T20 World Cup: Are holders England battle hardened? | Crickit
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T20 World Cup: Are holders England battle hardened?

Jun 25, 2024 06:00 AM IST

USA-West Indies 2024 will show if England’s white-ball revolution endures or T20 cricket has taken another turn

Who are better placed between the first two teams to make the semi-finals – South Africa or England? The battle-hardened Proteas who beat co-hosts West Indies and England in Group Eight, or England, who made it with relative ease by bulldozing Associate nation teams besides the Windies? And is there any such thing as peaking in tournament sport, particularly in a T20 World Cup where upsets are not so uncommon.

England's Mark Wood (R) celebrates with England's captain Jos Buttler and teammates after running out South Africa's Heinrich Klaasen during the ICC men's Twenty20 World Cup (AFP)
England's Mark Wood (R) celebrates with England's captain Jos Buttler and teammates after running out South Africa's Heinrich Klaasen during the ICC men's Twenty20 World Cup (AFP)

The possibility of a less fancied team causing upsets though reduces the deeper the tournament goes. USA made waves in the first round but were caught short in the Super 8s. They were among the three Associate nations England beat while the match against Scotland was washed out. West Indies are the only strong side they dominated. They lost to Australia and South Africa.

Compare this from two years ago when Ben Stokes helped England to safety in a tight run-chase against Sri Lanka and their bowlers defended a par score against New Zealand before heading into the semi-finals.

This World Cup, South Africa have been stretched to the limit. Every ounce of their mental reserves has been tested. They found a way through the up-and-down pitches in New York, defended low scores on slow pitches in the Caribbean; they even came through a tense run-chase against West Indies.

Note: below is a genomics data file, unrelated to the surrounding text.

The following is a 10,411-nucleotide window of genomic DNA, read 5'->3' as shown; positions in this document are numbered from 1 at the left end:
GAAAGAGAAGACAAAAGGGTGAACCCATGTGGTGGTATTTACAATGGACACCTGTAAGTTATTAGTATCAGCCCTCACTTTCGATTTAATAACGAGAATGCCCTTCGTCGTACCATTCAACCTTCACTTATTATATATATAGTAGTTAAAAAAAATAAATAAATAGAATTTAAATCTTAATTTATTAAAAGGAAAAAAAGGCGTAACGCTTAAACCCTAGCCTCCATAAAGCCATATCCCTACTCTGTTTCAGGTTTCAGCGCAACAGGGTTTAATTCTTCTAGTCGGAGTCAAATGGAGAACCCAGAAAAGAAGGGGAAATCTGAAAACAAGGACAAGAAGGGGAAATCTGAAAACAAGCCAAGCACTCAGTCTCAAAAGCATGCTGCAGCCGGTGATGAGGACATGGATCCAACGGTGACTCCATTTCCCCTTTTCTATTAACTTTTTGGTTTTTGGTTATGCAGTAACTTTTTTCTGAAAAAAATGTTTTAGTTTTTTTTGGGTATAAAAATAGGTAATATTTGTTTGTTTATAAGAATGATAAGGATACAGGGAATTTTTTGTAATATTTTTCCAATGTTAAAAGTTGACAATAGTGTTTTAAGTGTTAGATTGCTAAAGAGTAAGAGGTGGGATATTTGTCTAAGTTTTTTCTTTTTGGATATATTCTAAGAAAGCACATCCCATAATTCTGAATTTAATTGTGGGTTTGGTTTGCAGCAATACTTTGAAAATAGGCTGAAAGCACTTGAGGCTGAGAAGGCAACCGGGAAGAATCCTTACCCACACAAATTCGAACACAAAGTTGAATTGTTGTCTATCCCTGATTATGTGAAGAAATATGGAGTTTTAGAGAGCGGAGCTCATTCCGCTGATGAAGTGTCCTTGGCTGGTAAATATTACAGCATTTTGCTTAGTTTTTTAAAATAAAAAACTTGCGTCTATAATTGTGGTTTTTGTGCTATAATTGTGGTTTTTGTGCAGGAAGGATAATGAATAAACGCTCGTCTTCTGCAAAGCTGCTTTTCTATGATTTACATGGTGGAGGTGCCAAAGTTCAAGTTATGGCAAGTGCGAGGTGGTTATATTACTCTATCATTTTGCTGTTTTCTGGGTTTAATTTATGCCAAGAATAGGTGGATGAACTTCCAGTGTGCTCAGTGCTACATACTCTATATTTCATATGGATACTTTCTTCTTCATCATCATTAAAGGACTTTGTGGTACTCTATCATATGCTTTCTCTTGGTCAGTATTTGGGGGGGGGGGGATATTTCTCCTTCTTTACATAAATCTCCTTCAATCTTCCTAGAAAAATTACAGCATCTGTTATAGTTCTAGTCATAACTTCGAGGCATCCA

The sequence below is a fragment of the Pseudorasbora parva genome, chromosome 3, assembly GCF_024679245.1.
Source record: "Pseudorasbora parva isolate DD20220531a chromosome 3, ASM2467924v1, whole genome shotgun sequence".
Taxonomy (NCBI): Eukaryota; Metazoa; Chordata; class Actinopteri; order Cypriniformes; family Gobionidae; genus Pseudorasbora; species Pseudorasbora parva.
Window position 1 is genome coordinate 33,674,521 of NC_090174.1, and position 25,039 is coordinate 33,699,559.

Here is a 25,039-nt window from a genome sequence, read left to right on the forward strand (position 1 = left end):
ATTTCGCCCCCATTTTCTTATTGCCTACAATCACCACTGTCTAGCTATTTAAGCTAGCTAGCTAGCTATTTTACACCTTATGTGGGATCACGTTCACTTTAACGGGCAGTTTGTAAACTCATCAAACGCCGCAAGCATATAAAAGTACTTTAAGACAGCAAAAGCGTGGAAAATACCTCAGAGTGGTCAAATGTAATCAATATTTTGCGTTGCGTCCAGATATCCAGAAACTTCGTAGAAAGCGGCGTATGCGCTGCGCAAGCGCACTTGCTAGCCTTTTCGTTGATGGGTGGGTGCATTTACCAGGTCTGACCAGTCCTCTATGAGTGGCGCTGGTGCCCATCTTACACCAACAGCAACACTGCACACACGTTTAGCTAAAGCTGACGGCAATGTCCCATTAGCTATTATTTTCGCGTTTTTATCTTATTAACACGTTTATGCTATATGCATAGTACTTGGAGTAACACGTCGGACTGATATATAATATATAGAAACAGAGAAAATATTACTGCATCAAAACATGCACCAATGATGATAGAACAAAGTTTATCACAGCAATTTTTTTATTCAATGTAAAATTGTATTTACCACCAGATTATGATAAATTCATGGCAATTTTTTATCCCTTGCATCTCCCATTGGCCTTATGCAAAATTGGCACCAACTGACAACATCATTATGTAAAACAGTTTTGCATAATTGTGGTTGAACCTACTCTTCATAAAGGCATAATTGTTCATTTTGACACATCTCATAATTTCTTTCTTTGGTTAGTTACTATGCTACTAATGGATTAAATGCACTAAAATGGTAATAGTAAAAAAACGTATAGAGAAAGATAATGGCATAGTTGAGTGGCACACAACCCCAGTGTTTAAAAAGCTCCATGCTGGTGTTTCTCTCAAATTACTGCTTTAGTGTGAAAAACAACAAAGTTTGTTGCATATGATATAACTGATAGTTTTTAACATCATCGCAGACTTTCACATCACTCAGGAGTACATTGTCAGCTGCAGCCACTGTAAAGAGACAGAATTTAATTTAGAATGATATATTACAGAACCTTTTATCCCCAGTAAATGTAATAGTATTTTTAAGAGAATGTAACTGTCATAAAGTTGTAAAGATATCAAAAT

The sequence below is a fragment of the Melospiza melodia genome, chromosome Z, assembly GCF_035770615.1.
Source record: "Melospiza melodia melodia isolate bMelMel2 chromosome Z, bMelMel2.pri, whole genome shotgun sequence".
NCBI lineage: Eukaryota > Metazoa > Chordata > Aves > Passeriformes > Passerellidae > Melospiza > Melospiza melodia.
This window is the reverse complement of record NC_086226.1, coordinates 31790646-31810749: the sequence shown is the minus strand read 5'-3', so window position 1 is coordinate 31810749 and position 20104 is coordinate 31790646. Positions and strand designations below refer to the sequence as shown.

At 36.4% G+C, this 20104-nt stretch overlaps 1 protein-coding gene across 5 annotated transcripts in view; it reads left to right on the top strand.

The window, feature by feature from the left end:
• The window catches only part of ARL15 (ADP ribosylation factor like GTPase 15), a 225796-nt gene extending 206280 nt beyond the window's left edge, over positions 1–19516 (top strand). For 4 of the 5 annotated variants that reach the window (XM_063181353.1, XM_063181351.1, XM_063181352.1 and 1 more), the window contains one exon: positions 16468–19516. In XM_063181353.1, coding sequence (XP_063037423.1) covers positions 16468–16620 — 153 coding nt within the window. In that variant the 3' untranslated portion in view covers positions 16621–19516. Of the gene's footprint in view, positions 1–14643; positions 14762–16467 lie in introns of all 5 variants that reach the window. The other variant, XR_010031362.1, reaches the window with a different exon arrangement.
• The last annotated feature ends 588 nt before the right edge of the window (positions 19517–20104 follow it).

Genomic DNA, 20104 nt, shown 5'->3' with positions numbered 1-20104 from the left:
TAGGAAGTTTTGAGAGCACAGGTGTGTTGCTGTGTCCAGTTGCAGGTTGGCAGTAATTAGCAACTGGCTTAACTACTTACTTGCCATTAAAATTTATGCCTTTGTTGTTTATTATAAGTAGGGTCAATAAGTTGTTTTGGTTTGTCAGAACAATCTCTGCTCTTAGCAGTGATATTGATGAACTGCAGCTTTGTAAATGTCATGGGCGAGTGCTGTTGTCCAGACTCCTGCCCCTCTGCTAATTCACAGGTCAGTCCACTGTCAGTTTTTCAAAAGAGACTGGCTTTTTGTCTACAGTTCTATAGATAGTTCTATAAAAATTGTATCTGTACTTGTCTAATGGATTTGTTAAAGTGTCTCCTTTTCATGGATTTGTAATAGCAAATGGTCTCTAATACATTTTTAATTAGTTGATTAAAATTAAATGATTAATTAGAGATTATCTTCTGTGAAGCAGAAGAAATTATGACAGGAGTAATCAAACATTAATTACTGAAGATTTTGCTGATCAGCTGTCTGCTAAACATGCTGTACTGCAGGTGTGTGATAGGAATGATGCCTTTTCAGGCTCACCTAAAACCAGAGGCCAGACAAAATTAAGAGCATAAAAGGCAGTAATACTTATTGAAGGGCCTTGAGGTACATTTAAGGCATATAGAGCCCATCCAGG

As England’s workload has been relatively light, only Jos Buttler and Phil Salt feature among the tournament’s top 10 scorers. In bowling, one has to go all the way down to Nos 17 and 18 to find England wicket-takers in Jofra Archer and Adil Rashid.

Many of their wickets have come against lesser teams. Oman was all at sea against Archer, Rashid and Mark Wood’s express pace. Chris Jordan’s hat-trick in front of his family in Barbados that brought him plenty of cheer came against USA’s tail. Rashid took no time to rush through USA’s batting with his googlies. England’s wins against Namibia was in a rain-curtailed T10 contest.

England was no match to Australia. Harry Brook and Liam Livingstone couldn’t get them over the line against South Africa. England’s most complete match was against West Indies where they chased down 180 without breaking a sweat. But that was at the tournament’s most batting-friendly surface in St Lucia and under lights.

For 10.30 am starts, the pitches have been tacky with enough spin on offer to make run-scoring challenging. It is here that England will have to find their A game, both with using spin as well as tackling it. Moeen Ali’s off-spin could be useful support to Rashid’s leg-breaks and Livingstone’s bouquet of everything. Archer hasn’t found peak rhythm yet on return from injury

BUTTLER’S FORM

What England have got going is captain Buttler’s malleable wrists depositing balls beyond different pockets of the field. A hapless Harmeet Singh was at the receiving end, picked off for five sixes in an over on Sunday.

“It was really important,” Buttler said of his innings against USA. “I’ve been feeling good all year, to be honest. You don’t always get the results, but now I feel like I’m hitting the ball well and it’s nice to get the confidence. It’s important to look after my own game as well. As much as you’re trying to be captain and have a broad view, I’m still one of 11. I’ve got to do my job.”

You could argue England have got holes in their best playing eleven. There are no left-handers in the top order other than Moeen. They have fewer wicket-taking options than some of the other contenders.

Yet, what they have is plenty of big match experience. This will be England’s fourth successive semi-final. USA-West Indies 2024 will show if England’s white-ball revolution that began under Eoin Morgan still has life or T20 cricket has taken another turn. In 2016, Carlos Brathwaite came like a bad dream. In 2021, Daryl Mitchell snatched victory out of nowhere.

To repeat what they achieved in Australia 2022, England will have to eke out a winning strategy for the conditions and push the limits. It’s something they haven’t done all that well, so far in the West Indies.

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